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Monster Hunter: World sold over 8 million copies on PS4 and Xbox One in just five months, making it one of the most popular games this year. Photo: Handout

Monster Hunter: World – Tencent pulls top selling game days after launch as China continues online content crackdown

Video gaming

Chinese gaming giant Tencent Holdings has pulled one of the world’s hottest video games from its WeGame platform less than a week after launch in the latest case of Beijing’s tightened controls over online content.

Monster Hunter: World, a blockbuster role playing title released last week on Tencent’s WeGame platform, is no longer available for purchase after authorities received “numerous” complaints about the game’s content, WeGame said in a statement on Monday.

Gamers who purchased the title can apply for a full refund before August 20, or they can continue to play but there is no guarantee that the service will keep running, the statement said. A 30 yuan (US$4) coupon for the WeGame platform will be issued to each buyer as compensation.

Monster Hunter: World, the latest instalment in the series from Japan’s Capcom, sold over 8 million copies on PS4 and Xbox One in just five months, making it one of the most popular games this year. The PC version became available on WeGame on August 8, one day before it was released to the rest of the world via rival platform Steam. The title secured more than one million pre-orders on WeGame, according to the platform.

In the game, players hunt down and kill monsters such as dragons or beasts in return for weapons and armour. The game is rated “T” in the US, which means it is suitable for ages 13 and older.

A Tencent spokesman declined to provide any further comment beyond the WeGame statement. The company’s Hong Kong traded shares closed down 2.4 per cent to HK$361 on Monday, the biggest decline since August 2 when the stock fell 2.8 per cent.


“Investors expect Tencent to develop and launch more games at a time when the company has not generated a profit from PlayerUnknown’s Battlegrounds,” said Stevan Tam, a Hong Kong-based analyst with Fulbright Securities, referring to the popular free-to-play title. “The gaming business is of concern for Tencent because games are the most vulnerable to policy tightening on online content.”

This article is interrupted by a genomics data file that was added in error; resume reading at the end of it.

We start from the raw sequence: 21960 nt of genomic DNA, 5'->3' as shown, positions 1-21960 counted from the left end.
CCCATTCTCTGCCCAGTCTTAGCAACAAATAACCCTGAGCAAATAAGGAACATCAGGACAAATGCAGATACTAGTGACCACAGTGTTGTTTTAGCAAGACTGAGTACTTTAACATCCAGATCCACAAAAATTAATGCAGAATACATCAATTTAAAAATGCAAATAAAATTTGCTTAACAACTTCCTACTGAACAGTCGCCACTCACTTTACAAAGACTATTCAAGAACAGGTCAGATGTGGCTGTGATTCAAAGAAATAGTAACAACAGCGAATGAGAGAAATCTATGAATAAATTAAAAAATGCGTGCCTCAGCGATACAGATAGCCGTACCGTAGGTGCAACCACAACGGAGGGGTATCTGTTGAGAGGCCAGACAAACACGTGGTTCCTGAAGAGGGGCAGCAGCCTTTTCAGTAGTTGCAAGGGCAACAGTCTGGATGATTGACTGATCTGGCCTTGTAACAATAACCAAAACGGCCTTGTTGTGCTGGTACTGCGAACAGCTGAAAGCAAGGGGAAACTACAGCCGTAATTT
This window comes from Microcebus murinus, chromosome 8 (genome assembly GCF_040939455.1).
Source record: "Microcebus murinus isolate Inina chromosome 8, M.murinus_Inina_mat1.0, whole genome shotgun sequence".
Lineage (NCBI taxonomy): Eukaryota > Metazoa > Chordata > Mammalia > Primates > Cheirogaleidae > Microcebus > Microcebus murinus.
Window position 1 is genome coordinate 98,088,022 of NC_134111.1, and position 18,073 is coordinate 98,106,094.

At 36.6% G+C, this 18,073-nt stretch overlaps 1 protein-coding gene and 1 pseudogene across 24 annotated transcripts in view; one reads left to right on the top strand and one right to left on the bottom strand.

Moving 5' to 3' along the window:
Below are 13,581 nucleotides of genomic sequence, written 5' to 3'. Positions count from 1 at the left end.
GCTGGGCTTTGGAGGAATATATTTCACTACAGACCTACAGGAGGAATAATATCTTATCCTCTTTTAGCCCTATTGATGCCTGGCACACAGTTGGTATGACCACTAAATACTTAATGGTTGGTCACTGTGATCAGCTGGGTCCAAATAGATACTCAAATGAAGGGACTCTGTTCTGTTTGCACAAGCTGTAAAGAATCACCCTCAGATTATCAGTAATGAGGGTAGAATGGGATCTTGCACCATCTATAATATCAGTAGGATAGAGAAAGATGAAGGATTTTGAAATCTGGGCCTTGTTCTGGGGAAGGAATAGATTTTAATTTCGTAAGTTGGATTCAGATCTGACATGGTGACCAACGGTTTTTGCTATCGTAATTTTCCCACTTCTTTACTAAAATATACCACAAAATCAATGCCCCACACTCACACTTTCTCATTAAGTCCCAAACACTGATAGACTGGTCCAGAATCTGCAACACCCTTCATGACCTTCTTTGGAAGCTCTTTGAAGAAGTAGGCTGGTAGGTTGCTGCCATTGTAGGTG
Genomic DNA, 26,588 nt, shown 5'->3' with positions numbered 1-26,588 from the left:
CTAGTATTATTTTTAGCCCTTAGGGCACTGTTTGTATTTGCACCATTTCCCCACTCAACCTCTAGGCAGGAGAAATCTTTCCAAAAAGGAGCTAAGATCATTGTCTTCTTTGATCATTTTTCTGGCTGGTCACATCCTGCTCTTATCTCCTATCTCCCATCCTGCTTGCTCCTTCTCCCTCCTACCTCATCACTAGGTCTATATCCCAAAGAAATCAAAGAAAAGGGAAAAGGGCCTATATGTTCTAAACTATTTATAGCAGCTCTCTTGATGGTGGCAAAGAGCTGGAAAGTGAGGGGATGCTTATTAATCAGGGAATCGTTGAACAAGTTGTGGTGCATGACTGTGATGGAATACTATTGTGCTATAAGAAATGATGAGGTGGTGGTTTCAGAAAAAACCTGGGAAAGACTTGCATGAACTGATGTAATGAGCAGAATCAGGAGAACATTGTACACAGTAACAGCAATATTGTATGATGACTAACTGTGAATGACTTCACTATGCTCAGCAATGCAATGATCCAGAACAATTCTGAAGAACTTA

WeGame, a Chinese-language site that offers a mix of live-streaming, support tools for gamers and developers, and sales of PC and stand-alone games, was launched by Tencent in September last year. Now China’s biggest PC games distributor, it offers about 220 titles for download and last month introduced some hit titles developed overseas, including Fortnite, NBA 2K Online 2, and Monster Hunter: World.

The abrupt removal of the Capcom title comes amid a months-long hiatus in government approvals for upcoming titles. The State Administration of Radio and Television, in charge of monitoring games and other entertainment content, has not issued licenses to any new games since March 28, which contributed to a slowdown in China’s gaming market. Revenue was up 5 per cent in the first half, the first single digit growth in at least a decade.

Tencent is also planning to launch an international version of WeGame in Hong Kong, skirting Chinese censors, to compete against US-based Steam, the world’s largest PC gaming platform with more than 43 million daily active users. WeGame’s introduction of blockbuster titles like Monster Hunter: World, which is already topping Steam’s sales chart, was seen as a way to help the platform catch up to its US rival.

Tencent, the world’s top grossing games publisher, is due to report its second quarter earnings on August 15. The Shenzhen-based company posted 61 per cent year on year net profit growth to 23 billion yuan in the first quarter, in large part thanks to its booming mobile gaming business.

Additional reporting by Celia Chen

This article appeared in the South China Morning Post print edition as: tencent stops sale of popular video game